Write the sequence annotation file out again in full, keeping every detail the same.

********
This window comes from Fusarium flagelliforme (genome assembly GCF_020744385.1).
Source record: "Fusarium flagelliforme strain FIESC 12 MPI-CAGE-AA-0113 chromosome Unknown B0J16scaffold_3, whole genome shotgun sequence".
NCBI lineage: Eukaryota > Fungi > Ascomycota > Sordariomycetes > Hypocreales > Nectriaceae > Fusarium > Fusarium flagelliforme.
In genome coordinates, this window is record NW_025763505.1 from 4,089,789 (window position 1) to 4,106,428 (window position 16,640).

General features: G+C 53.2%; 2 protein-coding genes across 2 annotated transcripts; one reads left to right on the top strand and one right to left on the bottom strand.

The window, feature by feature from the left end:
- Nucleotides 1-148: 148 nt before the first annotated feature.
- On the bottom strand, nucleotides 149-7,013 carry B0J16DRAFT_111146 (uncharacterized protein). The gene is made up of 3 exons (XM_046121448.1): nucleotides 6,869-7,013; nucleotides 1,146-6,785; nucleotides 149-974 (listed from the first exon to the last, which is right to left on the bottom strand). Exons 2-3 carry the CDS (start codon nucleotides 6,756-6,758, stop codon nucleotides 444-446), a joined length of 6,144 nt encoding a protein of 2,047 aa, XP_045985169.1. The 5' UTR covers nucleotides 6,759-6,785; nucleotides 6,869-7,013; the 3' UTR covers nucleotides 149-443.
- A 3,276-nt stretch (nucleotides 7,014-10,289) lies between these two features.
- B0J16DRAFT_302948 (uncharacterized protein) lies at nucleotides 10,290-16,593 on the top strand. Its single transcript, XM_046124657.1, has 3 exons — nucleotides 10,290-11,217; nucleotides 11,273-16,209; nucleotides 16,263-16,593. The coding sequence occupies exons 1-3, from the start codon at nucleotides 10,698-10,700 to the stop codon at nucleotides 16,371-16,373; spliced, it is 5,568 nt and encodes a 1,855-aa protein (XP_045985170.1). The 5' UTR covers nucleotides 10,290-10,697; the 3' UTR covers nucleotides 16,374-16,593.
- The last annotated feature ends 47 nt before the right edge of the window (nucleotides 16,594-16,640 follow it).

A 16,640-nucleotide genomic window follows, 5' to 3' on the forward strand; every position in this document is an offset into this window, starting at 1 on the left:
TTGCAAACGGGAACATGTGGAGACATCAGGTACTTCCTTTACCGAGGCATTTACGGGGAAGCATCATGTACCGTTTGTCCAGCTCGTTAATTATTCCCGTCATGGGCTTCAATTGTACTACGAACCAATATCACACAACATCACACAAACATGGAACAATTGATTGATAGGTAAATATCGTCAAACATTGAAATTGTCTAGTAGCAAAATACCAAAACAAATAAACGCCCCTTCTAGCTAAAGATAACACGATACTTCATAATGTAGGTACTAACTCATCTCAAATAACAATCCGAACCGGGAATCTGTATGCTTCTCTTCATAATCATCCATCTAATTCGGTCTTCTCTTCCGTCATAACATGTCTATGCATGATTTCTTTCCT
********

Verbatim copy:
This window comes from Fusarium flagelliforme (genome assembly GCF_020744385.1).
Source record: "Fusarium flagelliforme strain FIESC 12 MPI-CAGE-AA-0113 chromosome Unknown B0J16scaffold_3, whole genome shotgun sequence".
NCBI lineage: Eukaryota > Fungi > Ascomycota > Sordariomycetes > Hypocreales > Nectriaceae > Fusarium > Fusarium flagelliforme.
In genome coordinates, this window is record NW_025763505.1 from 4,089,789 (window position 1) to 4,106,428 (window position 16,640).

General features: G+C 53.2%; 2 protein-coding genes across 2 annotated transcripts; one reads left to right on the top strand and one right to left on the bottom strand.

The window, feature by feature from the left end:
- Nucleotides 1-148: 148 nt before the first annotated feature.
- On the bottom strand, nucleotides 149-7,013 carry B0J16DRAFT_111146 (uncharacterized protein). The gene is made up of 3 exons (XM_046121448.1): nucleotides 6,869-7,013; nucleotides 1,146-6,785; nucleotides 149-974 (listed from the first exon to the last, which is right to left on the bottom strand). Exons 2-3 carry the CDS (start codon nucleotides 6,756-6,758, stop codon nucleotides 444-446), a joined length of 6,144 nt encoding a protein of 2,047 aa, XP_045985169.1. The 5' UTR covers nucleotides 6,759-6,785; nucleotides 6,869-7,013; the 3' UTR covers nucleotides 149-443.
- A 3,276-nt stretch (nucleotides 7,014-10,289) lies between these two features.
- B0J16DRAFT_302948 (uncharacterized protein) lies at nucleotides 10,290-16,593 on the top strand. Its single transcript, XM_046124657.1, has 3 exons — nucleotides 10,290-11,217; nucleotides 11,273-16,209; nucleotides 16,263-16,593. The coding sequence occupies exons 1-3, from the start codon at nucleotides 10,698-10,700 to the stop codon at nucleotides 16,371-16,373; spliced, it is 5,568 nt and encodes a 1,855-aa protein (XP_045985170.1). The 5' UTR covers nucleotides 10,290-10,697; the 3' UTR covers nucleotides 16,374-16,593.
- The last annotated feature ends 47 nt before the right edge of the window (nucleotides 16,594-16,640 follow it).

A 16,640-nucleotide genomic window follows, 5' to 3' on the forward strand; every position in this document is an offset into this window, starting at 1 on the left:
TTGCAAACGGGAACATGTGGAGACATCAGGTACTTCCTTTACCGAGGCATTTACGGGGAAGCATCATGTACCGTTTGTCCAGCTCGTTAATTATTCCCGTCATGGGCTTCAATTGTACTACGAACCAATATCACACAACATCACACAAACATGGAACAATTGATTGATAGGTAAATATCGTCAAACATTGAAATTGTCTAGTAGCAAAATACCAAAACAAATAAACGCCCCTTCTAGCTAAAGATAACACGATACTTCATAATGTAGGTACTAACTCATCTCAAATAACAATCCGAACCGGGAATCTGTATGCTTCTCTTCATAATCATCCATCTAATTCGGTCTTCTCTTCCGTCATAACATGTCTATGCATGATTTCTTTCCT